After whetting our appetites with their 2013's majestic debut 'Furiosity', the Ontario four piece put the pedal to the metal once again with 'Sittin' Heavy'.
Monster Truck first came to my attention in 2014 in Dublin, when I caught them filling the support slot on Slash's World On Fire world tour.
Now, there's not many opening acts over the years that have left me dangerously open mouthed. But after witnessing them ripping up a forty-five minute set, I thought I was heading for surgery the next morning to have my jaw wired. Had that materialised, it would have been worth every ounce of the pain, as the Canadians dished out a performance of pummelling brilliance.
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New album, 'Sittin' Heavy', carries on where 'Furiousty' left off, overflowing with fat chunky riffs and steely grooves. Opener 'Why Are You Not Rocking' vigorously lays down the law with venomous authority.
Vocalist and bassist Jon Harvey was quoted as saying "rock n roll should be a celebration", well after hearing this track you'll realise he's not regurgitating a well worn cliché. The mind-bending riff and Steve Kiely's animalistic drumming make for more of a friendly riot than a celebration.
Sabbath meets Skynyrd on lead off single 'Don't Tell Me How To Live'. Containing every element that embodies the bands sound, heavyweight riffing, thunderous rhythm and classic rock melody, it's the big salivating chorus that will really melt your butter.
If Monster Truck were ever to deny a blues or southern rock influence, let me tell you they're lying through their back teeth. 'She's A Witch' might not sound like it's deeply rooted in the blues genre but Jeremy Widerman's dynamic fretwork certainly dips its toes.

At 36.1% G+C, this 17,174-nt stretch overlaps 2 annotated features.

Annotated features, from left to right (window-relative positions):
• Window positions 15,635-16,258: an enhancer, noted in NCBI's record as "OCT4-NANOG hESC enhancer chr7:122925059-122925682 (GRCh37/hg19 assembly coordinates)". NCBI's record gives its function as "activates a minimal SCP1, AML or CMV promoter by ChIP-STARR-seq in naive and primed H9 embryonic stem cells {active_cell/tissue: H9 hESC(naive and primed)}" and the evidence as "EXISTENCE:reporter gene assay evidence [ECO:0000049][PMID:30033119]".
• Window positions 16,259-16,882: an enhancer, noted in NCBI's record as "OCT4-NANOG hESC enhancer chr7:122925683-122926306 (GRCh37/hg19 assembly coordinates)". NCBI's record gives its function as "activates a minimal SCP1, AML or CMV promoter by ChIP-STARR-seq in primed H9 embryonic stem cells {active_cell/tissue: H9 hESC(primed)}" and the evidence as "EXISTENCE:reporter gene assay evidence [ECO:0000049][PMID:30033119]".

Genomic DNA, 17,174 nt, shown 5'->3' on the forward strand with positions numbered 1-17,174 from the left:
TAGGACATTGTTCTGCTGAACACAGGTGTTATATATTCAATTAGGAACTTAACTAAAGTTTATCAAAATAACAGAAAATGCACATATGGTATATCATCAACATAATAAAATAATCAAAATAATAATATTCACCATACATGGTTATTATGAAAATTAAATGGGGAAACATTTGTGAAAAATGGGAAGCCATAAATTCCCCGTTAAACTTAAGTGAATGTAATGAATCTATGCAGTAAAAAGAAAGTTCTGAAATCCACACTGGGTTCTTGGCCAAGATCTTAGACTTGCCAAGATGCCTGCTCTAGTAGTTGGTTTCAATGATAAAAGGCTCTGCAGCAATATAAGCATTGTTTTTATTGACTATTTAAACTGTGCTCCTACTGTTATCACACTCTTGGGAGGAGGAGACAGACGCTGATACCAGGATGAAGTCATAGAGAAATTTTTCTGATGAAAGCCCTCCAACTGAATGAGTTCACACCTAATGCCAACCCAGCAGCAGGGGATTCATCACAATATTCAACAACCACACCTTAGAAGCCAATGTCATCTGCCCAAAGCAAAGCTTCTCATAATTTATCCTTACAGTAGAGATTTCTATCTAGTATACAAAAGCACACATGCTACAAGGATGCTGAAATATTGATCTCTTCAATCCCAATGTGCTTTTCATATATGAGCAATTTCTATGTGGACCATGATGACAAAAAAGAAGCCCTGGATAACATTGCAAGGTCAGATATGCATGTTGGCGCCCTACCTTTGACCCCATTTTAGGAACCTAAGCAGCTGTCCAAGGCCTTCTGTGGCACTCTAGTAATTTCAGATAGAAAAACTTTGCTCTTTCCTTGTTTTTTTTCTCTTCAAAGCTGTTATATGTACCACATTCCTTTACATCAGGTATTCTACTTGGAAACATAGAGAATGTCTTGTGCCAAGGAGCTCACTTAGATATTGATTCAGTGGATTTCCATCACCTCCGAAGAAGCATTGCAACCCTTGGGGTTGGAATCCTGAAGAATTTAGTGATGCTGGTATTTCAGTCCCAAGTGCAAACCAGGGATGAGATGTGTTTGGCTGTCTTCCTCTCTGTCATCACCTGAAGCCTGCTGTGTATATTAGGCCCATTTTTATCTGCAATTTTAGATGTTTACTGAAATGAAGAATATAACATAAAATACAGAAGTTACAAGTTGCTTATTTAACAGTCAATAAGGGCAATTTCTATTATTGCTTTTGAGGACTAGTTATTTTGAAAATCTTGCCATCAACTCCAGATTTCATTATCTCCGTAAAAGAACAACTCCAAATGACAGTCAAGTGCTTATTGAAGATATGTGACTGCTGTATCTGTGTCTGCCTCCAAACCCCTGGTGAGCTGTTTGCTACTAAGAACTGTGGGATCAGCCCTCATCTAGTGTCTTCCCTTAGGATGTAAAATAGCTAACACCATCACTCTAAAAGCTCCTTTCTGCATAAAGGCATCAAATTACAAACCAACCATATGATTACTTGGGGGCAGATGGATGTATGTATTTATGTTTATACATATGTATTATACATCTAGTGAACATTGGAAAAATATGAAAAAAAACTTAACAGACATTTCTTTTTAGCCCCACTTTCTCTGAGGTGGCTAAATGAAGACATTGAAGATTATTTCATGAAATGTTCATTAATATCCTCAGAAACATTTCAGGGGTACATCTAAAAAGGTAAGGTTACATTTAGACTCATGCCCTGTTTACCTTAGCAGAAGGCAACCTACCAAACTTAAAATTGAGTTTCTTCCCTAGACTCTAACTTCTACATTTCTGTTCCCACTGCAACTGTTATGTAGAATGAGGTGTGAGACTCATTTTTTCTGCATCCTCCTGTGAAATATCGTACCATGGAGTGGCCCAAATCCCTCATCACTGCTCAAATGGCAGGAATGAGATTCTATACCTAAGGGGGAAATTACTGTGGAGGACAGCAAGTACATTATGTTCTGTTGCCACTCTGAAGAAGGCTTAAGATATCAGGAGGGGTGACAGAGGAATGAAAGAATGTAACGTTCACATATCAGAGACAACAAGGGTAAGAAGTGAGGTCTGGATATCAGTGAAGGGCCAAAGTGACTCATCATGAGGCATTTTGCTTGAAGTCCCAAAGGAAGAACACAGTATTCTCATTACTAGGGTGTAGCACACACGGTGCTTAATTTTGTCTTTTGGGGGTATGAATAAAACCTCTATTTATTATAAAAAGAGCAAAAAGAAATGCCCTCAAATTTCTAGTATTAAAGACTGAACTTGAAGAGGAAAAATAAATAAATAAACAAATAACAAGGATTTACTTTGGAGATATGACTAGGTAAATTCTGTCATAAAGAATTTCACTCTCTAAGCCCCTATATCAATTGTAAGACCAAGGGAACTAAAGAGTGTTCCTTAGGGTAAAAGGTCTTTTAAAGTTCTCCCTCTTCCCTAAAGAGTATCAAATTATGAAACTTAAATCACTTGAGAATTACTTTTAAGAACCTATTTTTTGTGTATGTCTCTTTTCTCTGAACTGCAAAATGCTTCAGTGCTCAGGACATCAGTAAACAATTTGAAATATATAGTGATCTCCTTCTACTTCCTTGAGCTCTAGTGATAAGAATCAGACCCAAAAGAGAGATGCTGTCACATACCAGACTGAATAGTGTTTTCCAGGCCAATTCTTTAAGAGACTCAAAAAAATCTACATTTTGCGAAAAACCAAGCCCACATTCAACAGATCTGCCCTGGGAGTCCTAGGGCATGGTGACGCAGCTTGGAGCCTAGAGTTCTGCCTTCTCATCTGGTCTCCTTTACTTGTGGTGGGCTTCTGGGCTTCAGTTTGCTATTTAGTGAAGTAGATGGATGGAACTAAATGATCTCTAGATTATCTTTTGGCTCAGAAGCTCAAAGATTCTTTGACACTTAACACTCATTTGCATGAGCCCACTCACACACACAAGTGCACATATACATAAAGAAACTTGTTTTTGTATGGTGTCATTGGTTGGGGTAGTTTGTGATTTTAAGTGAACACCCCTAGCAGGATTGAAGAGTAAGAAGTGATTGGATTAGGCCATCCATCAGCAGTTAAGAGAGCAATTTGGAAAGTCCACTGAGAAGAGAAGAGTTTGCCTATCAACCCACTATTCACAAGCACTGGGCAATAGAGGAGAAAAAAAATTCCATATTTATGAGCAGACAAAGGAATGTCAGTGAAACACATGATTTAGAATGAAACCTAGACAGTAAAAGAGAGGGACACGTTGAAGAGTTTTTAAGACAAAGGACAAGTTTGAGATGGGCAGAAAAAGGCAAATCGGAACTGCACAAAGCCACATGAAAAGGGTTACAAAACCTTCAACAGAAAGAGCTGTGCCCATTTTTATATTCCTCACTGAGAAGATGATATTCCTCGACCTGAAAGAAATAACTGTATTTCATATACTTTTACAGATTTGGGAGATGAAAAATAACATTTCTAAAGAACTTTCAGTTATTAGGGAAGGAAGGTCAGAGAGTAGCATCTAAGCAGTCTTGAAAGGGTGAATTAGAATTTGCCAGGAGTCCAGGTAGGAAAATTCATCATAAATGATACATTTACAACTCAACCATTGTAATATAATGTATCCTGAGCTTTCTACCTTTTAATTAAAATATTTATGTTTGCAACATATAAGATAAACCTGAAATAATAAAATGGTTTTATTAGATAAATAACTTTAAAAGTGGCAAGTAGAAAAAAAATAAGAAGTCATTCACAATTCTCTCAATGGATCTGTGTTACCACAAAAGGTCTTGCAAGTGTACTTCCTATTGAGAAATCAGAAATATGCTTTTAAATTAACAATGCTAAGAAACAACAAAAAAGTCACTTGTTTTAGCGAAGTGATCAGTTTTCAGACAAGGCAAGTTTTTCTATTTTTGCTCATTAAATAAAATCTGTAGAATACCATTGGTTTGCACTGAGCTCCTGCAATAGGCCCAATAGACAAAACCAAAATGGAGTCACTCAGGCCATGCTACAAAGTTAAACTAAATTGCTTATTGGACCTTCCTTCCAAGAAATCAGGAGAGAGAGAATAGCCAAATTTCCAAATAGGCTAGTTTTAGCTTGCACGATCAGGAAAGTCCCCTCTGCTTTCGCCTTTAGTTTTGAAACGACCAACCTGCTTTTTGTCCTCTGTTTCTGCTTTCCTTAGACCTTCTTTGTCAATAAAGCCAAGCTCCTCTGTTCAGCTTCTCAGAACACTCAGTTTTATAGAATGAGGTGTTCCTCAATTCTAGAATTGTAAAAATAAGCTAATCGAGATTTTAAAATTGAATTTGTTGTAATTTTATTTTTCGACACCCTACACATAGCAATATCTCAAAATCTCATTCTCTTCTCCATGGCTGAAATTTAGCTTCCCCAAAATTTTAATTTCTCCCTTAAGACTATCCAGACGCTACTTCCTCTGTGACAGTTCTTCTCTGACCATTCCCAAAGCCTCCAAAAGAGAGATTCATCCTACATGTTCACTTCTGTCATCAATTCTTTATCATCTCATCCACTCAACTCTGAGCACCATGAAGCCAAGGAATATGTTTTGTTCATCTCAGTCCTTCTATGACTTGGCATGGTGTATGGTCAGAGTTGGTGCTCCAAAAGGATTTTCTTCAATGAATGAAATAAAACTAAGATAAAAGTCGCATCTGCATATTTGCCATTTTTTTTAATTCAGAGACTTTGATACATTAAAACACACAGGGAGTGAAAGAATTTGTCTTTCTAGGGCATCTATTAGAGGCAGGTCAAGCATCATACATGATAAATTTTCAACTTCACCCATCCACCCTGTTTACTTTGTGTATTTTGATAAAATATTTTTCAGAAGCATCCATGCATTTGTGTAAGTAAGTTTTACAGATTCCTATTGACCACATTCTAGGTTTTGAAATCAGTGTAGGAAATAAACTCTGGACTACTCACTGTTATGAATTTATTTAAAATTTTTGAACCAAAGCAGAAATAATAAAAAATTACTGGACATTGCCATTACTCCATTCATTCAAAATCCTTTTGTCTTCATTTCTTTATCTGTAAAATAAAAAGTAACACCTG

However, the hoedown vibes of 'For The People' has an unashamedly confederate feel with its near evangelistic, grab your partner by the hand chorus.
It has to be said though, these guys aren't all about the heavy. Their soulful side rears its head on 'Black Forest'. Delicately performed in comparison to the previous raucous anthems, it still unleashes meaty tones.
Of course, when you have a Juno award-winning producer in the form of Eric Ratz cracking the whip you know the result was worth the lashes. No more so than on the anarchic 'The Enforcer' and the sludge doomery of 'To The Flame'.
Ratz has clearly extracted every ounce of the band's creative juice. Closing with 'Enjoy The Time', the only song remotely near the mainstream route, it's Americana sentimental rock at its best. Brandon Bliss's understated organ works perfectly and complements Harvey's dulcet vocal intro.
If this album doesn't propel Monster Truck to a bigger commercial standing, there is something insanely wrong with humanity.
Why Are You Not Rocking
Don't Tell Me How To Live
She's A Witch
For The People
Another's Man's Shoes
Things Get Better
To The Flame
Enjoy The Time